Clint Eastwood Got An Insanely Good Deal To Appear In ‘The Good, The Bad And The Ugly’


Sometimes being a returning star has its perks. Actor Clint Eastwood scored a large payday for appearing in “The Good, the Bad, and the Ugly.”

By the third installment of the “Dollars” trilogy, Eastwood realized his worth as an actor. He wasn’t prepared to accept a small sum to return in his iconic role as the Man with No Name. For appearing in “The Good, the Bad, and the Ugly,” production paid Eastwood $250,000. No small amount of change, especially in 1966.

The cherry-on-top of the film deal was a Ferrari. Production had to buy Eastwood a new automobile if they wanted him to don the iconic poncho once more. Fortunately for audiences, Eastwood’s demands were met.

It’s hard to imagine anyone else as the Man with No Name. And “The Good, the Bad, and the Ugly” is arguably the best in the trilogy and one of the greatest Spaghetti westerns ever.

Eastwood had the lucrative deal coming, considering he took a substantial pay cut to play the part the first time around. On the hit TV series “Rawhide,” Eastwood was making around $100,000 a season. But the actor had dreams of appearing in the film industry. To star in “A Fistful of Dollars,” Eastwood accepted a paycheck of $15,000. Director Sergio Leone was looking to make the film on a budget.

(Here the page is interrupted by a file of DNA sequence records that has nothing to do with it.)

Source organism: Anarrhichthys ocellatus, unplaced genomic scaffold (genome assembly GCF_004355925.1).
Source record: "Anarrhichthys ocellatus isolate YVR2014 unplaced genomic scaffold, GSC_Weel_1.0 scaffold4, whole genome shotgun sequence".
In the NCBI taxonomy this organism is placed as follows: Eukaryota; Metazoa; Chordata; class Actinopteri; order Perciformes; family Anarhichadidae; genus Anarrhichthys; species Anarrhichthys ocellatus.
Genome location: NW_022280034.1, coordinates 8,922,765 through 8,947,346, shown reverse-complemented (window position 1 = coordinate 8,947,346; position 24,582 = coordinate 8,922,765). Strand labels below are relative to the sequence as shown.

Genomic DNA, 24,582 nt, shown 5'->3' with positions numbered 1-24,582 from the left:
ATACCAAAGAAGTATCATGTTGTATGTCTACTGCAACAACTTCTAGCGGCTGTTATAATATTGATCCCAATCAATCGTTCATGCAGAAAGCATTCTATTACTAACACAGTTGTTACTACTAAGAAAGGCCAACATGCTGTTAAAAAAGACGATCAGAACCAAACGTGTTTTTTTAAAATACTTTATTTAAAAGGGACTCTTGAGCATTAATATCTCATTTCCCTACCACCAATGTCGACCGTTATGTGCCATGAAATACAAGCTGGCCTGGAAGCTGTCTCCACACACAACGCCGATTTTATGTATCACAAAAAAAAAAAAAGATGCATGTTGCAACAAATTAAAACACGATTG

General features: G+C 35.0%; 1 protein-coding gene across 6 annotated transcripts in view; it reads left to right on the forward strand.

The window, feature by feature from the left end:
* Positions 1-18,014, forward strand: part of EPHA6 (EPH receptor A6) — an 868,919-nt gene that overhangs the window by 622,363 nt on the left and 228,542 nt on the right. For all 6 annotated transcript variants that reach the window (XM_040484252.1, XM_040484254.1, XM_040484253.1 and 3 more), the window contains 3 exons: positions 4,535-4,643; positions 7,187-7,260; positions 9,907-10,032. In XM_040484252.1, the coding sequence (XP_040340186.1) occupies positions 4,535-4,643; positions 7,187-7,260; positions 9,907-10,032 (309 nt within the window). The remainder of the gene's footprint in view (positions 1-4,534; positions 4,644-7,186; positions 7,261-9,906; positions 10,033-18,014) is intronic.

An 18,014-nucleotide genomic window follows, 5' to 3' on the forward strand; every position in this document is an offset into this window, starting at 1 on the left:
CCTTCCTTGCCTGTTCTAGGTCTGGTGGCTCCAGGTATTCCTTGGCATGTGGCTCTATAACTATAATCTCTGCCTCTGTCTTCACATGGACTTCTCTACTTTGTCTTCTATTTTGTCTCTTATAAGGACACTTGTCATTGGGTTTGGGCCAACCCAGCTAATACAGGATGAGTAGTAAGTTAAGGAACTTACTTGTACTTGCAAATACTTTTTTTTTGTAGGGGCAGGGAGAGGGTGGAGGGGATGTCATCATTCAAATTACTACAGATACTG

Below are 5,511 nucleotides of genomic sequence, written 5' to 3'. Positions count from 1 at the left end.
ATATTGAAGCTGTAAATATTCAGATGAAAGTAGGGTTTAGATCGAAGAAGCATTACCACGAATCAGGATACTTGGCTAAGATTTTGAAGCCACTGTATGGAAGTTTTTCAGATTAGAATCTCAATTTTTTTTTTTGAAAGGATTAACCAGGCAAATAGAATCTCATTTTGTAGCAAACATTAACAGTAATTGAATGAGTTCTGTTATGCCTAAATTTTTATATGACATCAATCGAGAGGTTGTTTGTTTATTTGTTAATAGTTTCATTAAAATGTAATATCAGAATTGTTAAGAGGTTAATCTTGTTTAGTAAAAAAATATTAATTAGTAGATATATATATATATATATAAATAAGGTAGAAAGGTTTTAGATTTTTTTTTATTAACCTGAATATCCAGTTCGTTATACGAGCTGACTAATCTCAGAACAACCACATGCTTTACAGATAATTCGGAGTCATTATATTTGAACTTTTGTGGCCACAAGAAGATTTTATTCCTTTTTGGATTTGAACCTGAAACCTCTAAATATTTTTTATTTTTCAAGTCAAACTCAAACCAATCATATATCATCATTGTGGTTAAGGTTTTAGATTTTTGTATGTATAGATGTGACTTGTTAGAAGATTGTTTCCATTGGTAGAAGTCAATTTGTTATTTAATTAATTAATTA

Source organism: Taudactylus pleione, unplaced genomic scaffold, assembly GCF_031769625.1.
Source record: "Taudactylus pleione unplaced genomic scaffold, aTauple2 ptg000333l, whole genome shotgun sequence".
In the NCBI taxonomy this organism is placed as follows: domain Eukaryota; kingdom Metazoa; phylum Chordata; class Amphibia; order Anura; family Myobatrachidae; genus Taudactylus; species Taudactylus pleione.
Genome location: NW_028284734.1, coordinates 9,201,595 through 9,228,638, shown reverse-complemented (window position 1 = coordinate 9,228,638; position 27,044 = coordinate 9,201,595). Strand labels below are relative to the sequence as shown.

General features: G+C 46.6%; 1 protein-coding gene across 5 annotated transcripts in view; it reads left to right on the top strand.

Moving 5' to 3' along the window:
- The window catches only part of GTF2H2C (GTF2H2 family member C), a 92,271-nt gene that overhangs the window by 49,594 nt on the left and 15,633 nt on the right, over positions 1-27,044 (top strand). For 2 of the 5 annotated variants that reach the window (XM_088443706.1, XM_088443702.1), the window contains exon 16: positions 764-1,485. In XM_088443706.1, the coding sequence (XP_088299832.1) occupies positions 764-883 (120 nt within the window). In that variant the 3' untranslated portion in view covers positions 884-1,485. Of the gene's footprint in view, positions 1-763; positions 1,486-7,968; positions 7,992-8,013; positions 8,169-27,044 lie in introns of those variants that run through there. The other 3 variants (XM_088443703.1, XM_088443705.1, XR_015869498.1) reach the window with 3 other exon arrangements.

But Eastwood decided to take on the role because he believed the part would help further his career.

Clint Eastwood and Sergio Leone

The Italian director and Clint Eastwood ended up having a successful partnership, pushing each other’s careers to new heights. Arguably, Leone could afford Eastwood’s demands by the time the third installment of the “Dollars” trilogy rolled around.

This is even more remarkable considering that Eastwood and Leone never actually spoke to each other. Leone didn’t know English, and Eastwood couldn’t speak Italian. The two ended up speaking through a translator and hand gestures. But filmmaking ended up being a universal language for two.

“Sergio spoke very little English. And I didn’t speak any Italian at that time,” Eastwood told The Independent. The actor remembered the Italian auteur fondly. “So we got together with an interpreter when I reached Rome. And through the interpreter – plus a lot of hand signals – we kind of got the idea.”

These days Eastwood certainly doesn’t have to worry about money. The actor turned director ended up making millions throughout his career.